Sunday, December 21, 2008

Top 5 Productions of 2008

So I’m sitting here on this cold, snowy December morning thinking about the New York theatre I saw in 2008, attempting to compartmentalize everything into a scant few Top 5 lists. Let me tell you – it has been a challenge. But I think I’ve done it.

So, without further ado…

The following Top 5 list is based on Broadway and Off-Broadway productions I personally saw in 2008. There were, in fact, a lot I did not see: Passing Strange because I was stupid, South Pacific because I had to make choices, Billy Elliot because I’m broke. I suspect this list would have been drastically different had I seen any of those shows.

1. August: Osage County
August: Osage County is widely known as the three-hour play that you want to last another three hours. And it has not earned that reputation without reason. It is a brilliant, character-driven story that propels you through a few tragic yet hysterical days in the Weston household. To put it simply, August: Osage County leaves you beautifully stunned. Tracy Letts’ subsequent Tony and Pulitzer are so well deserved. I saw the production early enough to see the entire original cast, including the author’s father, Dennis Letts, who was in the final days of his battle with lung cancer. To read my complete review, click here.

In September 2007 I slept on the line at the Delacorte to see the concert in Central Park. In August 2008 I did the same thing to see Diane Paulus’ fully realized production as part of The Public’s Shakespeare in the Park series. And in February 2009, I’ll trade in my sleeping bag for a $100 bill and will be able to see it in a big fancy Broadway house. Little will compare to that sultry summer evening in Central Park, seeing this moving and inspired production of Hair under the stars and in this political climate. The memory of rushing to the stage to dance to the final strains of “Let The Sunshine In” with this stellar cast will be forever cherished.

3. [title of show]
[title of show] touched a nerve, tickled my funny bone, made me cry and won my heart in 90 minutes. The “little show that could” chronicles its own move to Broadway in a way that speaks to all creative types battling those dreaded vampires. Rocking hard with only four chairs, Hunter, Jeff, Heidi and Susan proved that a small, original musical has just as much right to the Broadway stage as those big, splashy type musicals. Sadly, [title of show] was one of the many casualties of the bleak 2008-2009 season. Something, however, tells me that we haven’t seen the last of this incredible foursome or their original musical. And I certainly am one [tos]ser eager for their return.

4. In The Heights
In June, being caught up in the delightful frenzy of Ms. Antoinette Perry’s company, a friend and I agreed to get tickets for In The Heights for September just moments before it won the Tony for Best Musical. Of course, I was foolishly thinking I’d have the money to afford a full-price orchestra seat by then. After selling about $150 worth of CDs, I raised the money and despite the looming threat of Hurricane Hanna’s aftermath, I headed to NYC to see In The Heights. And the adventure begins there. I missed my train and arrived in GCT with 10 minutes until curtain. I grabbed a cab and was dropped off in a torrential downpour two blocks away from the Richard Rodgers. As soon as I got out of the cab, I realized that I was missing my wallet along with my train ticket, credit cards, ID and $200 cash (to pay my friend back for the aforementioned unaffordable ticket). I ran through the pouring rain to get to the theatre, picked up my ticket at the box office and rushed down to the 2nd row. Just as soon as I announced, “My wallet is gone!” the house lights dimmed and the show began.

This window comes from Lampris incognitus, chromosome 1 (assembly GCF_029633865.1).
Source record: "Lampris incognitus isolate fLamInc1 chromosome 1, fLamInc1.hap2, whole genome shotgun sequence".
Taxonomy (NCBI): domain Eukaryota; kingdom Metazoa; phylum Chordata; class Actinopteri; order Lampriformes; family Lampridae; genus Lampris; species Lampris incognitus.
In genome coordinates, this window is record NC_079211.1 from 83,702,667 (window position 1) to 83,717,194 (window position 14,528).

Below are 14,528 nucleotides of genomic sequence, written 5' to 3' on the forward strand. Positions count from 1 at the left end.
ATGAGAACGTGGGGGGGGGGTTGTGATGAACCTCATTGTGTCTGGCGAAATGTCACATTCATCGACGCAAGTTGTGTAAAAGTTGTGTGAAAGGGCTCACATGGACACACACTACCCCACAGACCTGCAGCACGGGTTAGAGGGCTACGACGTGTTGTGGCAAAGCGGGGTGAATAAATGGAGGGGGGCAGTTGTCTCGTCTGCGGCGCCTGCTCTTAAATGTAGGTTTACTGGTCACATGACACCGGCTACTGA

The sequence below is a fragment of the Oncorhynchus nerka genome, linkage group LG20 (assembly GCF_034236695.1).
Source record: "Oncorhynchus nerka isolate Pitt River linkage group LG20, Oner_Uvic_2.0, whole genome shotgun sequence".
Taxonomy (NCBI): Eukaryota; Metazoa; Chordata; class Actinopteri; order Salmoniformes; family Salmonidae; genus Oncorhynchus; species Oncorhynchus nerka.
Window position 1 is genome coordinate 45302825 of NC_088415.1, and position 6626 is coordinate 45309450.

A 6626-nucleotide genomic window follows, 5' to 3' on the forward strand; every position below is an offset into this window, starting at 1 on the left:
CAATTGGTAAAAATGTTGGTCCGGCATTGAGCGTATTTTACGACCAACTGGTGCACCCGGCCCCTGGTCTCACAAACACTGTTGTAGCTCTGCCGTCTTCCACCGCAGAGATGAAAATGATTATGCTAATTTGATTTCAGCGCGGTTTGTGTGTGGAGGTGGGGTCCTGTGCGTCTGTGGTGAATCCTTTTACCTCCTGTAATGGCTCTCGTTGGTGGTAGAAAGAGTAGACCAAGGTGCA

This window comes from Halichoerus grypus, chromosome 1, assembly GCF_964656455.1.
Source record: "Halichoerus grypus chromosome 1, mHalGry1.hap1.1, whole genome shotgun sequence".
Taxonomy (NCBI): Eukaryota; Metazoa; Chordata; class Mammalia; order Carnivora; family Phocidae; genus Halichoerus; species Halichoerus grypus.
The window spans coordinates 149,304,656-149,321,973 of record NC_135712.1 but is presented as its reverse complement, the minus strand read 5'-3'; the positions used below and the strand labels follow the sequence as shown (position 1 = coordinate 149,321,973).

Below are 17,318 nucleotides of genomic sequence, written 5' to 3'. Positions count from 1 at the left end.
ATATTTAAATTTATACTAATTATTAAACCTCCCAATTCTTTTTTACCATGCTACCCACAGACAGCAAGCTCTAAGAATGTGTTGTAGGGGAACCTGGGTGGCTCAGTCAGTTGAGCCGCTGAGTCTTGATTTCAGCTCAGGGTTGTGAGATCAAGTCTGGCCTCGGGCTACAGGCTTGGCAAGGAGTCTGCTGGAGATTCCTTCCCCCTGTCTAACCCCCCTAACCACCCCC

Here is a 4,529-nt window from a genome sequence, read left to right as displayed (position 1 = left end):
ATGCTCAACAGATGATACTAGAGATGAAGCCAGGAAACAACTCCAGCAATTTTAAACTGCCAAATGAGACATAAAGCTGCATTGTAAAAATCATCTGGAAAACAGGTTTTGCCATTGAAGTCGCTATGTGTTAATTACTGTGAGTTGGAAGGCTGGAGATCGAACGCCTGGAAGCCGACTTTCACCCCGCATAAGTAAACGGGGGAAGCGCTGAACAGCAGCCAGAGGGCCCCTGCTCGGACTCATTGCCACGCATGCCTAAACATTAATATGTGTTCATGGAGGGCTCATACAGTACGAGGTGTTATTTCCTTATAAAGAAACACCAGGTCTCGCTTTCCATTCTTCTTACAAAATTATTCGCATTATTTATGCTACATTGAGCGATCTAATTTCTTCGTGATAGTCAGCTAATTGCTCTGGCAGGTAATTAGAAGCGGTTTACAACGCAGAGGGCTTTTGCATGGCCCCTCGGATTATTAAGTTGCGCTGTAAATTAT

During the whole opening number of In The Heights, my mind was racing with worry. Even still, it didn’t take long for this invigorating and heartfelt production to reel me away from those worries for a couple of hours. In The Heights is an exuberantly performed show that inspires on so many levels. And,
like [title of show], I heart Lin-Manuel Miranda and the cast of In The Heights, too.

5. Port Authority
One of my personal favorite actors, Tony winner John Gallagher, Jr., made two post-Spring Awakening appearances on the Atlantic Theater Company’s stage in 2008. Most recently he appeared in the much touted Farragut North, which I unfortunately had to miss. Earlier in the year, however, he appeared in Conor McPherson’s beautiful monologue play Port Authority, which I did have the good fortune to see. Alongside the brilliant Jim Norton and the masterful Brian d’Arcy James, Gallagher’s vulnerable and heartbreaking turn as a young Irishman helped to create one of 2008’s most pleasant surprises and a memorable evening of theatre to behold.

[title of show], August: Osage County, Cry-Baby, Equus, Hairspray, In the Heights, Spring Awakening (2x) and Xanadu; Off-Broadway: Damn Yankees, Green Eyes, Queen Esther, Hair, Hamlet, Port Authority, The Black Suits and The Plant That Ate Dirty Socks.

1 comment:

Esther said...

You have great shows on your list, some I wish I'd seen! And I agree with you about In the Heights. I really enjoyed it.

It's so hard, even seeing 12 shows during my November trip to New York there were more I wanted to see but I just couldn't squeeze in. Too bad Broadway shows don't have 10 a.m. weekday performances. ;-)

My biggest disappointment is not getting off my fanny and finding some way to go see Hair in the park. But I'm definitely going to see it on Broadway. And I wish I'd been able to see [title of show], too. I've been listening to the cast recording and it's so funny. And I'm dying to see John Gallagher Jr. in something again. Wish I could have seen Farragut North.

I hope we can get together again in 2009.